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One on One's: an alternative to Annual Performance Reviews

Is the dreaded annual performance review just around the corner? If both managers and employees are both cringing at the thought of performance review season or if you have no system in place currently maybe it is time to assess your program. Performance reviews can be an excellent tool if done correctly but can be very intimidating if you are a small organization that hasn't implemented any kind of formal review. A great alternative, especially for smaller companies, is one on ones. I have seen when done properly they add tremendous value for recognition, career development, feedback, building trusted relationships between management and peers, and fostering a workplace culture of open communication. As they are less formal than a detailed performance review often times both parties are more comfortable with the approach and can lead to great, value added discussions.

So how do you do one on ones? Below are some tips on how to conduct, if you are interested in learning more, getting some sample questions to get your started, or having a tailored program for your company contact Lakeland HR for more details.

Conducting the meeting:

  • Ensure you take the appropriate amount of time and avoid distractions.

  • Action Listening: this is the most important part and sometimes the hardest for some, you must listen. If this skill is a challenge for you I encourage you to learn more and practise, there are tons of great resources on active and reflective listening which is a key skill for successful managers. Also going in with a cheat sheet with some open ended questions can help. Remember, sometimes a little bit of silence is not a bad thing and can help employees feel more comfortable to open up.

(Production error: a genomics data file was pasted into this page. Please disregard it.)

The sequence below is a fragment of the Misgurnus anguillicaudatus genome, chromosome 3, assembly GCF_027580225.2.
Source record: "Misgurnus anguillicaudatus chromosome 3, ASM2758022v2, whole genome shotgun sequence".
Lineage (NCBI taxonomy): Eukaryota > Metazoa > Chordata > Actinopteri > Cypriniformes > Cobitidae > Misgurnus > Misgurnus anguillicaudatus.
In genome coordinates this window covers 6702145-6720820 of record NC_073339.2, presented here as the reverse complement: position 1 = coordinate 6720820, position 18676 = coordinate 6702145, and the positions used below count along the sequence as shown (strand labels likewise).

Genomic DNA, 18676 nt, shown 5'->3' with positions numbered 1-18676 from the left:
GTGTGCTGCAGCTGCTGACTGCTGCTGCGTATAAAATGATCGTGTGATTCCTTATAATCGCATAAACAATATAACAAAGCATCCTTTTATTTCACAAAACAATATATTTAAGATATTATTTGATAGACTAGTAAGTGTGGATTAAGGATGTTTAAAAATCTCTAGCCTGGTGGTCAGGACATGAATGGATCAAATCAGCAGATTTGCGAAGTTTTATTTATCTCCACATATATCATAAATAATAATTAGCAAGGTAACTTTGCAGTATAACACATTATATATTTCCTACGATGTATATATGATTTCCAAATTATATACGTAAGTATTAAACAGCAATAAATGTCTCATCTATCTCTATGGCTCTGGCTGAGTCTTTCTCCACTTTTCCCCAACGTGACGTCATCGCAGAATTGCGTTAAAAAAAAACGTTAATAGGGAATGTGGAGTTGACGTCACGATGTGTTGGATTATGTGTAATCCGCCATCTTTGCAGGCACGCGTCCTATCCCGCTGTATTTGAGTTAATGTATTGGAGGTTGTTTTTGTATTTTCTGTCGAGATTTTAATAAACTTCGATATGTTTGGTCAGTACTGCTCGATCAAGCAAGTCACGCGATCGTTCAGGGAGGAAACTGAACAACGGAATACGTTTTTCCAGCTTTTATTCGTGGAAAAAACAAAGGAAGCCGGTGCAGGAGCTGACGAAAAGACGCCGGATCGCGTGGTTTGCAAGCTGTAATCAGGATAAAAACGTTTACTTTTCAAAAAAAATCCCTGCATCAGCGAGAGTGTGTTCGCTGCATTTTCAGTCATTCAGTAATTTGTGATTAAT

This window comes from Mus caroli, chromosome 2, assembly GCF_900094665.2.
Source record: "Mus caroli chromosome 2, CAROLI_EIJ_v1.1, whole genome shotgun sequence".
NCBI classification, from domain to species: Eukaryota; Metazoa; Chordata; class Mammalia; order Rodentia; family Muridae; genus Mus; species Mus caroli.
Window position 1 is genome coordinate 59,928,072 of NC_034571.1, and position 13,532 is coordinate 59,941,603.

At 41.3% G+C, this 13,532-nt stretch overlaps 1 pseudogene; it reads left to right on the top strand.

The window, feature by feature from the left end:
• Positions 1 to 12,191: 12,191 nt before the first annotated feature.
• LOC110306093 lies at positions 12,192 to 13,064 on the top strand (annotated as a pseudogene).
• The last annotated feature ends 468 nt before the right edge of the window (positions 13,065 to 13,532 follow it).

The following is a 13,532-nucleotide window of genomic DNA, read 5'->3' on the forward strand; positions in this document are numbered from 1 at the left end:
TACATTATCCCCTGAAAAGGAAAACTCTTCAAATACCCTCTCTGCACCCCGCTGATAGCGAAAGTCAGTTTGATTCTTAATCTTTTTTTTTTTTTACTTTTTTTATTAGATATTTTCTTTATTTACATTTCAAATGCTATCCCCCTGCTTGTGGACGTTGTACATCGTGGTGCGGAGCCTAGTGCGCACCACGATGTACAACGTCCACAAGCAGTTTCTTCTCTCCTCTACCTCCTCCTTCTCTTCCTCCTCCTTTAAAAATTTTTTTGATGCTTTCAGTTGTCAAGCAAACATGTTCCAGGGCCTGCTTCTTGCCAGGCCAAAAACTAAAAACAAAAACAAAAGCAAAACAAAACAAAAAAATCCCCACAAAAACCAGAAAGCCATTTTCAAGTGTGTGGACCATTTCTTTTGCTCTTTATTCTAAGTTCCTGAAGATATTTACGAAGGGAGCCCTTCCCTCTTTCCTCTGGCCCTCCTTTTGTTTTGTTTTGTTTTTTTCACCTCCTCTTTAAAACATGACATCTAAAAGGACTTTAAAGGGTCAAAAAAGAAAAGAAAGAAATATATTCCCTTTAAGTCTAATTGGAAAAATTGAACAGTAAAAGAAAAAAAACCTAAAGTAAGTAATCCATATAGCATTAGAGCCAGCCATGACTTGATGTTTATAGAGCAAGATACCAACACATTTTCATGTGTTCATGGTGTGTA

• Prepare performance data/feedback you would like to review prior to the meeting.

  • Let the employee know what the meeting is so they don't feel blind sided and if they have anything they want to talk to you about they can prepare.

  • Take notes, track and follow up →check in to see how the employee is doing, shows that you care about them and their performance.

  • After the meeting make a couple notes for you to keep to track (use whatever method you would like).

  • Ensure that any follow up or action items are documented and you follow up on them.

  • Choose open ended questions - want some examples? Send Sara an email at to get a couple sample questions to get you started.

You are probably already having conversations with your employees, and it can be easy to progress to adding a bit of structure and follow up with the one on ones system to ensure the important career development and performance feedback conversations are happening. It does not have to be complicated to get great results.

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